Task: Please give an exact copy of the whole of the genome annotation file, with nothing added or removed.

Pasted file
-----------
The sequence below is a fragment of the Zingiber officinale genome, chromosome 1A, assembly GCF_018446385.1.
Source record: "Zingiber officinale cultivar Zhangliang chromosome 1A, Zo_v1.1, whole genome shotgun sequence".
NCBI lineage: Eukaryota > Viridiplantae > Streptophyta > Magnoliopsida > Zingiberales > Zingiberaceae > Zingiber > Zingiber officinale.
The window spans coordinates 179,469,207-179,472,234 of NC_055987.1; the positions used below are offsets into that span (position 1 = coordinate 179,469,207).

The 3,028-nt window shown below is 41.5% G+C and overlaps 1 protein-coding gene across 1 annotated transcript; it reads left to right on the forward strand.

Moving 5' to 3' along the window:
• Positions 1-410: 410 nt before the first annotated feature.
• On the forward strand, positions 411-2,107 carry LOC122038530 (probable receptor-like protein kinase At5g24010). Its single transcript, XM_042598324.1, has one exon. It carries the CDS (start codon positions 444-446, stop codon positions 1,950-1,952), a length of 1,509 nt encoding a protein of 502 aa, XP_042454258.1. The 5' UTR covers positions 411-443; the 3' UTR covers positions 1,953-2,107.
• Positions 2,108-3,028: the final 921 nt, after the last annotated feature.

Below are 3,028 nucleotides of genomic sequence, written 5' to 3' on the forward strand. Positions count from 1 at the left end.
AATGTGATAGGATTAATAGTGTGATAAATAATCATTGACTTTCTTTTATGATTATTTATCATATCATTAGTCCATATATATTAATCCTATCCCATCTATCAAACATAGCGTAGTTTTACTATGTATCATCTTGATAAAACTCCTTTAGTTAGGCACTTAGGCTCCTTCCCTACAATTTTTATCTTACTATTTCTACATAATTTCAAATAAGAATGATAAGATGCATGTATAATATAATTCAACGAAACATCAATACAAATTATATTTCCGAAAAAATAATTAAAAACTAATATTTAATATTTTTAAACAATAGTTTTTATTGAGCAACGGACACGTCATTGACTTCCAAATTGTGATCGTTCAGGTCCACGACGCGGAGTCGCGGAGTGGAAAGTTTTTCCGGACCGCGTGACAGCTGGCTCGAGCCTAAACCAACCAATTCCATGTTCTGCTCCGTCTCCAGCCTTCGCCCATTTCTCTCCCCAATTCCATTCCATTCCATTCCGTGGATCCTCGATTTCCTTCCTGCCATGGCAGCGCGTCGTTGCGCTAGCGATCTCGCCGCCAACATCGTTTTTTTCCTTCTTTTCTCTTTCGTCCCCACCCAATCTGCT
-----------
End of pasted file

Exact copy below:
The sequence below is a fragment of the Zingiber officinale genome, chromosome 1A, assembly GCF_018446385.1.
Source record: "Zingiber officinale cultivar Zhangliang chromosome 1A, Zo_v1.1, whole genome shotgun sequence".
NCBI lineage: Eukaryota > Viridiplantae > Streptophyta > Magnoliopsida > Zingiberales > Zingiberaceae > Zingiber > Zingiber officinale.
The window spans coordinates 179,469,207-179,472,234 of NC_055987.1; the positions used below are offsets into that span (position 1 = coordinate 179,469,207).

The 3,028-nt window shown below is 41.5% G+C and overlaps 1 protein-coding gene across 1 annotated transcript; it reads left to right on the forward strand.

Moving 5' to 3' along the window:
• Positions 1-410: 410 nt before the first annotated feature.
• On the forward strand, positions 411-2,107 carry LOC122038530 (probable receptor-like protein kinase At5g24010). Its single transcript, XM_042598324.1, has one exon. It carries the CDS (start codon positions 444-446, stop codon positions 1,950-1,952), a length of 1,509 nt encoding a protein of 502 aa, XP_042454258.1. The 5' UTR covers positions 411-443; the 3' UTR covers positions 1,953-2,107.
• Positions 2,108-3,028: the final 921 nt, after the last annotated feature.

Below are 3,028 nucleotides of genomic sequence, written 5' to 3' on the forward strand. Positions count from 1 at the left end.
AATGTGATAGGATTAATAGTGTGATAAATAATCATTGACTTTCTTTTATGATTATTTATCATATCATTAGTCCATATATATTAATCCTATCCCATCTATCAAACATAGCGTAGTTTTACTATGTATCATCTTGATAAAACTCCTTTAGTTAGGCACTTAGGCTCCTTCCCTACAATTTTTATCTTACTATTTCTACATAATTTCAAATAAGAATGATAAGATGCATGTATAATATAATTCAACGAAACATCAATACAAATTATATTTCCGAAAAAATAATTAAAAACTAATATTTAATATTTTTAAACAATAGTTTTTATTGAGCAACGGACACGTCATTGACTTCCAAATTGTGATCGTTCAGGTCCACGACGCGGAGTCGCGGAGTGGAAAGTTTTTCCGGACCGCGTGACAGCTGGCTCGAGCCTAAACCAACCAATTCCATGTTCTGCTCCGTCTCCAGCCTTCGCCCATTTCTCTCCCCAATTCCATTCCATTCCATTCCGTGGATCCTCGATTTCCTTCCTGCCATGGCAGCGCGTCGTTGCGCTAGCGATCTCGCCGCCAACATCGTTTTTTTCCTTCTTTTCTCTTTCGTCCCCACCCAATCTGCT